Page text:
The gendered construction of mourning and cleansing rites of widowhood amongst the Zulu speaking people of Ndwedwe community, KwaZulu-Natal.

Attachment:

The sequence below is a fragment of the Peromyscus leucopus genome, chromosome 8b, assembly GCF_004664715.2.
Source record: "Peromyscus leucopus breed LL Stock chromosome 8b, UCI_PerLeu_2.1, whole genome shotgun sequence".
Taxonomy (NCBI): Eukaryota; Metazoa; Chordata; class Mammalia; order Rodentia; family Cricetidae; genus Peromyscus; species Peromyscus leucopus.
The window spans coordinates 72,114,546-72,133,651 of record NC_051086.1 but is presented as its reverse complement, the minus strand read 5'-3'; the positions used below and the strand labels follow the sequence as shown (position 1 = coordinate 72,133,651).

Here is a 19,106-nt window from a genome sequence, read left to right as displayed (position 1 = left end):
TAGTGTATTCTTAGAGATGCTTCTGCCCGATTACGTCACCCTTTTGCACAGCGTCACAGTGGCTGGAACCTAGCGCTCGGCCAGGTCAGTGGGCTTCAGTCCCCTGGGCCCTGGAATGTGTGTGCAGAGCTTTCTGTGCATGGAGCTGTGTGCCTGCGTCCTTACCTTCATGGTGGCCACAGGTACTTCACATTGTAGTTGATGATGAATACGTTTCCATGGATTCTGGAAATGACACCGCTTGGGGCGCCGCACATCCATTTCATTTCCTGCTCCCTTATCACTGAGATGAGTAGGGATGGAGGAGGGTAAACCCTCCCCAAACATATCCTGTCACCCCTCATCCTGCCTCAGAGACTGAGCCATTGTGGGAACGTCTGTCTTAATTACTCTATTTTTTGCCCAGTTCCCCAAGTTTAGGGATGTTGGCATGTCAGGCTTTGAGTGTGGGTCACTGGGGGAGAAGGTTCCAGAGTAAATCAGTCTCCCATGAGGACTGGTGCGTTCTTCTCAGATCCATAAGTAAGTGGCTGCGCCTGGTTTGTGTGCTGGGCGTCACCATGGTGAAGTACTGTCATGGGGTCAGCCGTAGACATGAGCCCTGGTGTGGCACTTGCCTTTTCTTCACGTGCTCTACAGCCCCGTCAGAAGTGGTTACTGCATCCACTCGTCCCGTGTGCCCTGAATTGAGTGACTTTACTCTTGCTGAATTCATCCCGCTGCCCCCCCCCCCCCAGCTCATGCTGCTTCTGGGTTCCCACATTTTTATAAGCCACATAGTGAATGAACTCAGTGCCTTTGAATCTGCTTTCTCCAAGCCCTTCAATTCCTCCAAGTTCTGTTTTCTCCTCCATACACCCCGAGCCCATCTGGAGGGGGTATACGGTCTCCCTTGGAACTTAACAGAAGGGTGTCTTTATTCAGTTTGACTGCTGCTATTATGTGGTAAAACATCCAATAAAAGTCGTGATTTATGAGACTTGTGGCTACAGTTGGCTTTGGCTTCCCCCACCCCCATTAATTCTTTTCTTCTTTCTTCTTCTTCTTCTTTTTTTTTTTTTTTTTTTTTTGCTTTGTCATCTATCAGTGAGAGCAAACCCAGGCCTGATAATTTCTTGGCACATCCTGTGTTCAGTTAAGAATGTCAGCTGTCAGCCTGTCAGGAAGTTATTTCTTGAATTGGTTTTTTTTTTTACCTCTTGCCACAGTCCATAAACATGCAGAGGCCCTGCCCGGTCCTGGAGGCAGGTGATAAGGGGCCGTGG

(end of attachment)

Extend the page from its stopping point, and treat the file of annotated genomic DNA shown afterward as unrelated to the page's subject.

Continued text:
The gendered construction of mourning and cleansing rites of widowhood was studied amongst the Zulu community of Ndwedwe, 70 kilometres north of Durban in the KwaZulu-Natal province of South Africa. These cultural rites were investigated through in-depth interviews with six widowers and twelve widows. Respondents were asked about their experiences and perceptions regarding their compliance to the two rites. An analysis of these experiences, which were translated and transcribed into English, was carried out, using studies from other cultures internationally and locally as reference point, for the study. It was revealed that mourning rites, which follow death of a spouse can be stressful for both genders and must be observed strictly by the use of black or any mourning dress. The period of mourning is characterised by isolation and stigmatisation especially for the widows. Cleansing is a symbolic act that purifies all members of the household from defilement by death. This is done for all relatives following burial but a widow remains impure not less than one year of 'successful' mourning in most cases, before she is cleansed and is then absolved into society's normal life. This study has revealed that mourning and cleansing rites have psychological and physical health implications for both genders but with more negative impacts on widows than widowers.